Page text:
Healing the forest of Hainings

A deadly disease killed half this ancient forest. We hear straight from the person bringing the forest back to life.

Healing the forest of Hainings

Just the gist

Short on time? Here's what you need to know this month:

  • 🆕 The team have bought the forest of Hainings. It's 35 acres of forest which has been ravaged by Ramorum, a Larch disease.
  • 🌲 The team will fell all the diseased trees to stop the spread, and plant Ramorum-resistant species in their place.
  • 🔥 The diseased trees will be converted into biochar on-site, which will kill any disease in the timber– and keep the plant carbon locked up for thousands more years.
  • Find out more in a special update from Future Forest's cofounder, below!

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This month, we hear straight from Jade, Future Forest's cofounder and COO, about their new forest called Hainings.

Healing Hainings

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Hainings from the air. You can see the diseased larch trees in red, contrasting sharply with the healthy green trees.


Our new “Hainings” forest (adjacent to our Brodoclea Forest in Dalry, Scotland) was a plantation consisting of larch and spruce trees. The larch has been killed by Ramorum disease which also infects native trees and many other plants.

By law we have to fell the larch trees to limit the spread of the disease.

We are working with a local Horse Logger named Ken to help with felling the site. Ken will use the traditional method of Horse Logging to clear the site, as this is the most eco-friendly option. We will use horses to pull the felled spruce timber to the roadside as this will limit soil damage. Ken will also be training young people from the local community on site, enabling them to learn how to fell trees safely and expand their forestry knowledge.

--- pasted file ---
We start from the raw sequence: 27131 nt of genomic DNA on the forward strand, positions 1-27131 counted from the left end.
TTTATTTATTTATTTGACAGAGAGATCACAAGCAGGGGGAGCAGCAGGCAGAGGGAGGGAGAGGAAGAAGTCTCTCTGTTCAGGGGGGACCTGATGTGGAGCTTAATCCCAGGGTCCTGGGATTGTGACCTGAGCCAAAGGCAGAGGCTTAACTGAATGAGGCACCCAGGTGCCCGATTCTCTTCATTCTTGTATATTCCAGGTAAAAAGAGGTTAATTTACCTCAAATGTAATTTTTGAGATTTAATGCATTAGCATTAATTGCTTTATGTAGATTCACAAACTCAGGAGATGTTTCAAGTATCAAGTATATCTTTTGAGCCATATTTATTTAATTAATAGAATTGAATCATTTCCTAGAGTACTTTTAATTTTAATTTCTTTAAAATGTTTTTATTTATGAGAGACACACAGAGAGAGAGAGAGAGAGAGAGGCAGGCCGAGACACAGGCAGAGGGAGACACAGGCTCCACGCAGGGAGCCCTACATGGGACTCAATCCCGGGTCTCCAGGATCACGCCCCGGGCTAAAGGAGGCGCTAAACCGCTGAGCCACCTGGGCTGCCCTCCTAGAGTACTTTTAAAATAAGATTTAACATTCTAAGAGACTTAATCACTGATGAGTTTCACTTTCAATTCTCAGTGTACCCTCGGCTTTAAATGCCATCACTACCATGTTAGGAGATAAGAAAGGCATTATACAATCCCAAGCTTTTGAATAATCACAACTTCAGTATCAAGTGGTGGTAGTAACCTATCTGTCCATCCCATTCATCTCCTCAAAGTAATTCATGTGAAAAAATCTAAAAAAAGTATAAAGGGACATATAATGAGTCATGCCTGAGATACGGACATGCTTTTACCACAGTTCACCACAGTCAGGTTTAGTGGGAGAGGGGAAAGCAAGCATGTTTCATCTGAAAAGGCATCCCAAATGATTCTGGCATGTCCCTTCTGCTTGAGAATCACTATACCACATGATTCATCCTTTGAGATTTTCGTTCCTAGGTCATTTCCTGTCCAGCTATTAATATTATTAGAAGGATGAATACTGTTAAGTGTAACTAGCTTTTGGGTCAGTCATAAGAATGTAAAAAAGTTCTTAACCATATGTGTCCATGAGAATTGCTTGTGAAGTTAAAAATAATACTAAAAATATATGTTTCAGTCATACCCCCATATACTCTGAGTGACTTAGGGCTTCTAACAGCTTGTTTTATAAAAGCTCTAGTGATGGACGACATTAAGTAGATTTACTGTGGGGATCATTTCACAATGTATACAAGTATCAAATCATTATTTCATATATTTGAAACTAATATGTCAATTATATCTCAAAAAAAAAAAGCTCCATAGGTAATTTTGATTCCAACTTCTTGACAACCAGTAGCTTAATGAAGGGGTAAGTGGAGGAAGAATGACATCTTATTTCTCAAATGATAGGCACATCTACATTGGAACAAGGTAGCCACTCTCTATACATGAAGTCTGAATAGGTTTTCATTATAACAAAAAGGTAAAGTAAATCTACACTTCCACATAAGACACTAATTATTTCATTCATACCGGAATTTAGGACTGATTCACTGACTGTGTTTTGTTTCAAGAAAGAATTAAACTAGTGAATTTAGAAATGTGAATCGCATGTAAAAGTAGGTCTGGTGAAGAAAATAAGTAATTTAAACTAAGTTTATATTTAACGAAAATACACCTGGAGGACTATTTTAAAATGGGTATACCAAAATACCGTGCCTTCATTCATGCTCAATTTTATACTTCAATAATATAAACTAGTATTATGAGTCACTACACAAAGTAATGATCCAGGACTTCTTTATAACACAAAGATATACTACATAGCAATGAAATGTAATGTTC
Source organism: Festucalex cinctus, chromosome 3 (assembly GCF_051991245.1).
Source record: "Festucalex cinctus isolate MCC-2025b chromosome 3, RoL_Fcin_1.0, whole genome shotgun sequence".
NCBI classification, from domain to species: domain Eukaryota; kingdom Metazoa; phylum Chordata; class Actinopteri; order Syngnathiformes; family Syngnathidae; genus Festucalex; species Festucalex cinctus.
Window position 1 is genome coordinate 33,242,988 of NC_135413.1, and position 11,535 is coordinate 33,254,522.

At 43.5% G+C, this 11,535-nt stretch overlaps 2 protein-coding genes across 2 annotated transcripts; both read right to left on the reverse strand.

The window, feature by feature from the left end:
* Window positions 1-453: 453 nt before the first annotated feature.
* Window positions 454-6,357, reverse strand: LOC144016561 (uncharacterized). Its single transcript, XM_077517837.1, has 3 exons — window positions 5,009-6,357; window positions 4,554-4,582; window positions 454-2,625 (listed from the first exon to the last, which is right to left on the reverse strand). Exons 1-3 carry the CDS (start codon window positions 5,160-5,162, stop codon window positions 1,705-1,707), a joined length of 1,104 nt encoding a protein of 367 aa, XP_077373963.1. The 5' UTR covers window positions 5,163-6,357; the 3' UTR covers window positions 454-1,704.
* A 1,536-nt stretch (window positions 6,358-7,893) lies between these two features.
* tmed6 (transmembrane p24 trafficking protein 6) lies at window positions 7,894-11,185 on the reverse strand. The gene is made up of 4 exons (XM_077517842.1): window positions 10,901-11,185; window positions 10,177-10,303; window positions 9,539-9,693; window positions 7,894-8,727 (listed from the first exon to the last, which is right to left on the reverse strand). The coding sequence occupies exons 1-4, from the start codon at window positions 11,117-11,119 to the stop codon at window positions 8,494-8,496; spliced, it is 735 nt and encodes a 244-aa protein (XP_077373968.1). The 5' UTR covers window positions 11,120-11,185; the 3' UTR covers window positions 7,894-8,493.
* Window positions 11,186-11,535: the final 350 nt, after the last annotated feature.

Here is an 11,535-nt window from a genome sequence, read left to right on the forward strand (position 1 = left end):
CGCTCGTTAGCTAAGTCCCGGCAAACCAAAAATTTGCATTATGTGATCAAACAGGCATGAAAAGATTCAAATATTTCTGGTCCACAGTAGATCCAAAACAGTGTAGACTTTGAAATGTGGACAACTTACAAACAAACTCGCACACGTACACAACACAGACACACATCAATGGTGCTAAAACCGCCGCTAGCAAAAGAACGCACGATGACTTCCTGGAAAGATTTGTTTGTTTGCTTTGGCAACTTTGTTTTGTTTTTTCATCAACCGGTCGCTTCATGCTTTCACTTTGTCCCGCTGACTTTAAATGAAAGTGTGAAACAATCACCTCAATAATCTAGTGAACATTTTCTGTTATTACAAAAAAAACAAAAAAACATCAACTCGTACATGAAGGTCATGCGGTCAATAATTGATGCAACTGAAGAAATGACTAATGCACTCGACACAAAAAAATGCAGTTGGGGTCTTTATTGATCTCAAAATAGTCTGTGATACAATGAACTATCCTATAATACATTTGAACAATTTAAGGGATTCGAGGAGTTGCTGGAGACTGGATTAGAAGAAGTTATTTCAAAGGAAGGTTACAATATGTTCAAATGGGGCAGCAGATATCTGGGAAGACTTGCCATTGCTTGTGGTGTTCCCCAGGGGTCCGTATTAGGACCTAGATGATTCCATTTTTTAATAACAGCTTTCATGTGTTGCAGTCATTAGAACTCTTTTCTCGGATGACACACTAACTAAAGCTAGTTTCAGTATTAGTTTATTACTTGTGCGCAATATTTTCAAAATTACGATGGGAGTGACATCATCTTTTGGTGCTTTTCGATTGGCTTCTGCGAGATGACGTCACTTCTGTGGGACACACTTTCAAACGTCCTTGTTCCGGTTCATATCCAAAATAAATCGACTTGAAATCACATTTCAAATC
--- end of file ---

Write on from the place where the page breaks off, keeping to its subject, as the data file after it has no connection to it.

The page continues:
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Ken Stewart, the horse logger, preparing his horse to carry the felled trees.
Once felled, the infected trees will be converted to biochar on site, which will kill any infection living on the timber.

The felled areas will be replanted with suitably Ramorum resistant tree species. The rest of the spruce plantation will be converted into a continuous cover forestry system. This means that over time the spruce will gradually be replaced with a mix of other tree species. The aim will be to have a species diverse woodland with a varied horizontal and vertical structure.
- Jade Read, Cofounder and COO, Future Forest

Over the sea: Glenaros, Isle of Mull

Back on the Mull, the team are planting plenty of trees– they've planted about 15,000 here so far. They're planting a mixture of native species to restore the woodland and encourage the Scottish biodiversity to flourish.

Rachel, the team's expert tree planter, about to plant a new sapling. At Glenaros, the team are planting mixed species of Oak, Birch and Aspen– never monocultures.

The team welcome another expert to the project

The Future Forest team are excited to welcome Simon Manley to their growing numbers!

In his role as Head of Carbon, Simon hopes to sequester as much carbon as possible from the atmosphere and grow a business that creates and sells great carbon products. We should be finding out more about this side of the business soon.

Your support means a lot. Sequestering carbon is key to curbing global warming, and this project is developing the most efficient way to sequester huge volumes of CO2 in limited space. With your help, we can spread the model to thousands more hectares. 🧡

- Thomas Hollands